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The Answers To Living with an Alcoholic Uncovered
Living with an alcoholic is not an easy thing to do. Alcohol dependence strains family relationships, harms physical and mental health and destroys family finances. It can be maddening for the person who genuinely wants to help an alcoholic who is living in denial. You want to do something, but you know there is little that can be done as long as your loved one refuses to recognise his or her problem.
In this guide, we will lay out some suggestions that may help you live with an alcoholic in your home. Some may work for you; others may not. The most important thing to remember is that you cannot force your loved one to seek treatment. Even in cases where treatment is sought out, you cannot force a person to get well. Overcoming alcohol dependence is a personal decision that requires a personal commitment.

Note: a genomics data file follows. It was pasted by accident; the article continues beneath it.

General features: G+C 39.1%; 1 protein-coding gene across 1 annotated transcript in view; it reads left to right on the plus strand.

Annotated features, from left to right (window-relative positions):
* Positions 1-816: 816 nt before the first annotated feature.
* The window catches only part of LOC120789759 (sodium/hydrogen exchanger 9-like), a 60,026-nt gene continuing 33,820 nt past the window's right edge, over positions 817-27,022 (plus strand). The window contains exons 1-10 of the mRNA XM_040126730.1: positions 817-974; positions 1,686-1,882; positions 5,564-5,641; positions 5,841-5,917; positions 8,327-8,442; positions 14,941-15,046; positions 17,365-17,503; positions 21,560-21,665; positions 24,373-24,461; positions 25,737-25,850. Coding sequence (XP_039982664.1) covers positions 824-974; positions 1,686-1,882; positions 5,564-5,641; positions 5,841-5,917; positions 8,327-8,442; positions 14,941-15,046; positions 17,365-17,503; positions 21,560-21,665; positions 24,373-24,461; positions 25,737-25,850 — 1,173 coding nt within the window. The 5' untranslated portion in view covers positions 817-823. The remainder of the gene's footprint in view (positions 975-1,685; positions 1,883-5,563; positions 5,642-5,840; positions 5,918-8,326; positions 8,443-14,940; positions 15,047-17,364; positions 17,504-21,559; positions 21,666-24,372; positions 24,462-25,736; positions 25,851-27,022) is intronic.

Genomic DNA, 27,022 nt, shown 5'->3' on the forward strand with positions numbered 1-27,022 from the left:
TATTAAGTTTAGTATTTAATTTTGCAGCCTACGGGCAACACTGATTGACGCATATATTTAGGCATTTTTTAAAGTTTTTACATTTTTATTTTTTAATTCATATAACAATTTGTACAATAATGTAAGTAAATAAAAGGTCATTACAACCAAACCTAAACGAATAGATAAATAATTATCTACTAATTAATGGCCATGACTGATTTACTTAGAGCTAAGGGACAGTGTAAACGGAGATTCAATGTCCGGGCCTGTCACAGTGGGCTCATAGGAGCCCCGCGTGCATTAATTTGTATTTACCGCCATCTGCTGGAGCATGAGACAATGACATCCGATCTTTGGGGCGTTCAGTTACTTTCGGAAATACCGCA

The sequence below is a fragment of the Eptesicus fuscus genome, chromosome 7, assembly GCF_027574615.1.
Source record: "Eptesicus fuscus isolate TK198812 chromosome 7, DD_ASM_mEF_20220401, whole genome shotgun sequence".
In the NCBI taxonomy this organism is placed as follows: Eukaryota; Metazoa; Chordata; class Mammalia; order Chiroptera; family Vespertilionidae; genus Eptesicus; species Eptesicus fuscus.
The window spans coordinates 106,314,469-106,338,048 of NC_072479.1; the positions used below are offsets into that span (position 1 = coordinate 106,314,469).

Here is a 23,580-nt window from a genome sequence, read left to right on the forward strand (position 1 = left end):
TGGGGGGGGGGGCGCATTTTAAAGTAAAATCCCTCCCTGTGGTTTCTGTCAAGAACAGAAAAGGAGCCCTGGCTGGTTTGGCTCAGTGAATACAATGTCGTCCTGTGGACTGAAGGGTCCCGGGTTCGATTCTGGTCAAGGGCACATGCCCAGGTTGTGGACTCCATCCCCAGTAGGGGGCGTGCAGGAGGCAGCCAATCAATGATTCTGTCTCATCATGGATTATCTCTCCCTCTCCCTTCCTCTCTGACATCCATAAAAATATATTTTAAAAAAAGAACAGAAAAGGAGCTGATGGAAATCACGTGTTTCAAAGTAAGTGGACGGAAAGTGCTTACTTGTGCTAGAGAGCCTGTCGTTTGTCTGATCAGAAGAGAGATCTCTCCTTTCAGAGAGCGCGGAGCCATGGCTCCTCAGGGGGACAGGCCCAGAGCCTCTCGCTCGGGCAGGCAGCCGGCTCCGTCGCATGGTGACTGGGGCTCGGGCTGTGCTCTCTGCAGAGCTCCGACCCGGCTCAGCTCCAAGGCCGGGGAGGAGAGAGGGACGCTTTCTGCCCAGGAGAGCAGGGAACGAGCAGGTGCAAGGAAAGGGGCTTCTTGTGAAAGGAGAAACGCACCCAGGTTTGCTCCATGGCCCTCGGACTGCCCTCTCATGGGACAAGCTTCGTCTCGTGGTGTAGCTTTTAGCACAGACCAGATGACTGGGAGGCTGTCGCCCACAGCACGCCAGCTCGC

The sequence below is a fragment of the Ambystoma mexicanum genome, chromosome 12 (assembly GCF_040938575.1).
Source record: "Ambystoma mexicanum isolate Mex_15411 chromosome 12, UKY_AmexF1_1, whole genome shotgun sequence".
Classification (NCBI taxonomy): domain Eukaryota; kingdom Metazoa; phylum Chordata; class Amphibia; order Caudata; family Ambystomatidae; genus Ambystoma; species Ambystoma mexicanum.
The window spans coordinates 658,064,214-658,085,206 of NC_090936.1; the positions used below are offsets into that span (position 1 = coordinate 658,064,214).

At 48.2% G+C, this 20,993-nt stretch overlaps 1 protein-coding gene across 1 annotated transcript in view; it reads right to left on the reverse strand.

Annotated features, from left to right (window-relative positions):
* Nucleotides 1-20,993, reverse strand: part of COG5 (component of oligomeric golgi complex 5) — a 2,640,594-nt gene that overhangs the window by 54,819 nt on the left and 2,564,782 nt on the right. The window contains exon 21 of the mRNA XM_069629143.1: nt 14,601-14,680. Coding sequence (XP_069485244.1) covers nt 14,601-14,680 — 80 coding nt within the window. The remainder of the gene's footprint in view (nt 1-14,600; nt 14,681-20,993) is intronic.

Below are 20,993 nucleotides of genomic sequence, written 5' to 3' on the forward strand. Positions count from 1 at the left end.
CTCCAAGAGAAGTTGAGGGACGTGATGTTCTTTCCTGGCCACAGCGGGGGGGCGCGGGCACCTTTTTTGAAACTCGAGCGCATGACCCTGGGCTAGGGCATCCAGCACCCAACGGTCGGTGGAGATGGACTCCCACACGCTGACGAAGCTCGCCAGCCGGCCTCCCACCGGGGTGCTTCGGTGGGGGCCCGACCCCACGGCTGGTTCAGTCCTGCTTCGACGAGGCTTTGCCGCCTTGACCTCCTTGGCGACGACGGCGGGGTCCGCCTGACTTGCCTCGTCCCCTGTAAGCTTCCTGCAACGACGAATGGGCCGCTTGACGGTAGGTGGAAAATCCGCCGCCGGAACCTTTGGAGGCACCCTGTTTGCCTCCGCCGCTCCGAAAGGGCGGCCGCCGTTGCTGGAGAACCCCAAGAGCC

We are an independent advice and referral organisation specialising in assisting alcoholics and their families looking for treatment. We can assist you as well. Speaking to one of our counsellors can give you instant access to professional services that will help you better cope with your situation. Please do not hesitate to use our 24-hour helpline or this website to make contact with us.
With all of that said, below are four suggestions you might use in your struggle to live with an alcoholic. Each of the suggestions is directly related to the issue of denial.
1. Do Not Enable the Alcoholic
Denial is a common symptom of alcoholism and alcohol abuse. It is caused by several factors, not the least of which is the fact that alcohol prevents the user from thinking clearly. Even if everyone else around the alcoholic can clearly see the signs and symptoms of the condition, the alcoholic him/herself cannot.